But there are some fish whose toxins are far more potent and could cause some serious health issues just from a single touch. These include species such as rabbitfish, Foxface fish, and lionfish.

What’s more, if you don’t correctly maintain your aquarium, there could be dangerous levels of ammonia and other chemicals that are not only harmful to the fish but also to you. If you put your hand into the water and have any abrasions or cuts, these chemicals could get inside and could cause further issues.

Petting Your Fish The Right Way

When you want to pet your fish, you should always make sure that your hands are clean. As we have discussed, human hands contain a variety of germs and bacteria that could get into the water and cause harm to the fish. The only way to prevent this, as much as possible, is to thoroughly wash your hands before putting them into the water. It may also be a good idea to use some sort of antibacterial solution or disinfectant on the hands.

When you are ready to pet your fish, you will need to make sure that you are very gentle. Fish do not like being handled harshly and you should never attempt to pick the fish up. The only time that this is acceptable is in an emergency situation where you are trying to prevent harm from coming to the animal.

Petting your fish should be done slowly and on the fish’s terms. Allow your fish to approach you rather than chasing it around the tank. This isn’t going to help you build any bonds and will likely scare the fish, reducing any chance of future physical contact. When petting your fish, you may attempt to offer food since, as we have learned already, some species will respond to being hand-fed. But this takes time and patience so you must be prepared to work at this interaction.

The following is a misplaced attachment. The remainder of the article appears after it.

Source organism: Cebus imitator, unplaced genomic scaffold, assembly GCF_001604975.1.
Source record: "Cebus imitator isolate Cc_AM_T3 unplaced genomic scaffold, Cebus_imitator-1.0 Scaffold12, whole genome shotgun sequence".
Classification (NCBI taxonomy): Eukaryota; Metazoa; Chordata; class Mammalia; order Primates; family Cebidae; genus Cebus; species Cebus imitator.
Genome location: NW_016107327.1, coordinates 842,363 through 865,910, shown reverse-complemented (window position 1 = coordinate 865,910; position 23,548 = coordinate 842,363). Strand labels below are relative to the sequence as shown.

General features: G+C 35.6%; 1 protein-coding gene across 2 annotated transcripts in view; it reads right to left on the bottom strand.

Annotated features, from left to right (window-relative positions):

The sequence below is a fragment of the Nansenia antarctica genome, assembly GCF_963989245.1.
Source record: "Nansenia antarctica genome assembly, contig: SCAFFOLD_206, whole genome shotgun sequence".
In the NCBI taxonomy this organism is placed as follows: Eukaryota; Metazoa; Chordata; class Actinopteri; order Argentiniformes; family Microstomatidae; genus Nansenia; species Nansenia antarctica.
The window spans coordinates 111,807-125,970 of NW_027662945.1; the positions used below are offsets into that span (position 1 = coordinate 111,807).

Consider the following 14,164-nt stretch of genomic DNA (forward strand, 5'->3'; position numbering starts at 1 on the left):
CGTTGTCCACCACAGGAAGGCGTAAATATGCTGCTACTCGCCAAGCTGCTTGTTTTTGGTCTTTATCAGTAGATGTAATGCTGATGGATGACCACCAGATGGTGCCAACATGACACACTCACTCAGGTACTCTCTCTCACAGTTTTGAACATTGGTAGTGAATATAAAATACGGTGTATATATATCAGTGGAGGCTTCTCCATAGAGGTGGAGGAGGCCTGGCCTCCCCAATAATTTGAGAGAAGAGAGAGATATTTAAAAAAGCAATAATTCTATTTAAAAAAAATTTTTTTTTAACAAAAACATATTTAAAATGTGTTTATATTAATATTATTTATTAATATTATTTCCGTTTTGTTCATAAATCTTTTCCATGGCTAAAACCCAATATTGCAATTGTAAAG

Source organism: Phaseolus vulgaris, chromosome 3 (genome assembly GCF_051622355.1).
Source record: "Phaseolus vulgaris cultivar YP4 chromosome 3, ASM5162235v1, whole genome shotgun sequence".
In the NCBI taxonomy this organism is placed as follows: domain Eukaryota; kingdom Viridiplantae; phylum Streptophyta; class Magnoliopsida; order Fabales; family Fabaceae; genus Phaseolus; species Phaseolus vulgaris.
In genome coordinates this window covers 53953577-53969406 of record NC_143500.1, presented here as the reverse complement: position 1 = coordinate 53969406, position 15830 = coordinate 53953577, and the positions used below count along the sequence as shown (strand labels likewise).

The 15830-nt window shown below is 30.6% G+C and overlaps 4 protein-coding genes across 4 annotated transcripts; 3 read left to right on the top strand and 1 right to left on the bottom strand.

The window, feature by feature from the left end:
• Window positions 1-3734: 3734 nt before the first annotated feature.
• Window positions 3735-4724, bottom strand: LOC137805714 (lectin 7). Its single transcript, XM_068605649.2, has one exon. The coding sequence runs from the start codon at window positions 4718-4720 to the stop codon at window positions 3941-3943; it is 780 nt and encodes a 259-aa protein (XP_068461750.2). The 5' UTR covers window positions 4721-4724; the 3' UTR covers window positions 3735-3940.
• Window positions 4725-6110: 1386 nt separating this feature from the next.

Referring back to our earlier point about the slimy layer on the fish’s skin, you must make sure that, during petting, this layer is not damaged as this could result in infections. Furthermore, you should remain mindful of the fish’s state of mind during the interaction.

If the animal seems in any way stressed or upset, you should back away. Most likely, a fish that doesn’t want to be petted will simply swim away so be sure to respect this and allow the fish its personal space. If you truly want to build a bond, you can return at a later date and try again.

Do Fish Recognise Their Owners?

Many people assume that fish are not the smartest animals on the planet but the opposite couldn’t be any more true. During a study performed by Oxford University, it was demonstrated that archerfish could differentiate between two human faces and this is promising for people who want to form a bond with their pet fish.

It isn’t such a wild stretch of the imagination to think that a fish would recognize its owner in the same way that a dog or a cat would. After all, animals tend to associate their owners with their source of food so it makes sense for them to recognize them.

A fish has eyes and a brain; two of the most important organs in being able to recognize something. While the brain function of a fish is far from being as complex as our own, it is more than enough to put two and two together and recognize a human.


You might be tempted to plunge your hand into your aquarium and pet your fish but this might not always be a good idea. There are, of course, some species of fish that love human interaction and will even bond with their owners, allowing them to hand feed and stroke them. But that doesn’t mean that you should do this. There are several reasons why petting your fish could do more harm than good but if you are going to touch your fish, it is essential to do it in the right way.